Last week a large protest was held against Prime Minister Narendra Modi in Glasgow. A number of Indian diaspora in the United Kingdom, who are supporters of the historic farmers’ movement in India, gathered in Glasgow last week to protest against Prime Minister Narendra Modi.

Holding placards that said "Struggle of Indian Farmers is Our Struggle" and with banners "killer of hundreds of innocent protestors", these people of Indian origin extended their support to the protesting farmers in India. They held up banners saying that Modi is not welcome in Scotland.

The protest happened at a time when the Prime Minister was visiting Glasgow to take part in the United Nations COP26 summit to tackle the global warming emergency on an urgent and committed basis by all countries of the world, for humanity’s future to be saved.

The Samyukta Kisan Morcha reminded the Indian government of the farmers’ movement’s demands against corporatisation of our food and farming systems, and for an MSP legal guarantee are pathways that will tackle emissions from agriculture and food systems.

SKM appreciated the strong solidarity and support being extended by the Indian diaspora in various countries, and urged them to continue building pressure on the Indian government.

In response the government took authoritarian actions against NRI supporters, cancelling the OCI (Overseas Citizens of India) cards and long term visas of an unknown number of NRI supporters of the farm movement and accusing them of indulging in "anti-India activities".

Supporting this farmers’ movement cannot be construed as "anti-India" activity by any stretch of imagination. The government is revealing that it is afraid of the continuing movement and its growing strength by actions such as this. The SKM condemned this action by the Indian government, and demanded that the government revoke its undemocratic and authoritarian actions, including the deportation of supporters like Darshan Singh Dhaliwal.

It is learnt that Darshan Singh Dhaliwal, a US-based supporter of the farmers’ movement, was reportedly asked not to support the langars at the morcha sites if he was to be allowed entry into India, and it was for this reason that he was deported by Indian authorities from India without being allowed to enter.

Meanwhile, coming under pressure from the Supreme Court, for some days the Delhi Police has been putting in special efforts to make a show of removal of barricades and various other obstacles that they placed on the roads against protesting farmers. This is happening at Tikri Border as well as Ghazipur Border.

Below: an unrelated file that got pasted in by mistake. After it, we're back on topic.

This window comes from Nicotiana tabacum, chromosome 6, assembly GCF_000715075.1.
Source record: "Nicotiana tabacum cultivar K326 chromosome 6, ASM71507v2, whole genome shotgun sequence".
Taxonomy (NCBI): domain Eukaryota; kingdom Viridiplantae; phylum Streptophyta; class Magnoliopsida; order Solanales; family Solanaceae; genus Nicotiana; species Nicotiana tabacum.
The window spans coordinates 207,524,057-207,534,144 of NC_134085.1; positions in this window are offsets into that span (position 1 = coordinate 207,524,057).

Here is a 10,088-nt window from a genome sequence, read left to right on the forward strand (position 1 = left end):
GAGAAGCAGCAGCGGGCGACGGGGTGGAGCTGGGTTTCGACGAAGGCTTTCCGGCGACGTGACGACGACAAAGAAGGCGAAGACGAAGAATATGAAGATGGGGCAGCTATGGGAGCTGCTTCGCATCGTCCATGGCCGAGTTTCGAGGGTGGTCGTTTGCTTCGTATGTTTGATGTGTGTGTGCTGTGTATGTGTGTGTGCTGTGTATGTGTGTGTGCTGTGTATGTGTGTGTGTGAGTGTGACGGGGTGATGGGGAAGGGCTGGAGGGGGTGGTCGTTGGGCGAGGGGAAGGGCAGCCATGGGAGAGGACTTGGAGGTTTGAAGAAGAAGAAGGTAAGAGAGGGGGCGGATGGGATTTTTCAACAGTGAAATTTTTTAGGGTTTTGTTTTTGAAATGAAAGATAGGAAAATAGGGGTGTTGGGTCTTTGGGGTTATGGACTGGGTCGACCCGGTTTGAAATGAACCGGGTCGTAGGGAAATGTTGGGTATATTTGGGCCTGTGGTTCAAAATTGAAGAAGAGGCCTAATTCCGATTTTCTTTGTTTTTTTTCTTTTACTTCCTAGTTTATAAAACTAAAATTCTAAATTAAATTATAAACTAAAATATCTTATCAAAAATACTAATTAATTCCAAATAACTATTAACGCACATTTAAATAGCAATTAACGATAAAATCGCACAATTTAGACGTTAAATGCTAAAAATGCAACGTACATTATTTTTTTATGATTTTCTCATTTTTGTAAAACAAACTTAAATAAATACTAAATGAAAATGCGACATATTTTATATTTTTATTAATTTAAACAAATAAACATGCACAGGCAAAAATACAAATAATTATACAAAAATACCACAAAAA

It is well known that the police have behaved as though the protestors are enemies of India and the greatest threat to the safety of the country. Police have fortified the morcha sites by placing huge cement boulders, multiple layers of metal barricades, placement of sand trucks across the roads and also fixing multiple layers of nails on the road.

In the latest narrative that they are seeking to spin, the partial removal of these barricades is being taken up to impress the Supreme Court of India.

The SKM has always maintained that it is the police who blocked the roads, not the farmers, and the hasty removal of barricades clearly vindicates the stand of protesting farmers. The SKM has already clarified that it has allowed two-way movement of traffic in the past, and will do so in future too at the morcha sites.

If the government wants to open the passage completely, it also has to open the passage to fulfill the farmers’ demands. Whether the farmers’ agitation will continue in the same location or whether it will move into Delhi is a collective decision that will be taken at an appropriate time.

For now, as shared in an earlier press release, the SKM is watching all developments, and appeals to all citizens who are part of the movement to remain peaceful, and not to be provoked by anything.

Developments are also underway in Lakhimpur Kheri. In the investigation related to the farmers’ massacre there, after it was criticised by the Supreme Court, the SIT has reported that 75 statements have been recorded so far, and 60 eyewitnesses have been provided with security, with 16 more likely to get the same. The SKM has invited local farmers to take the help of the 7-member advocates’ team put together for legal aid, so that justice can be secured.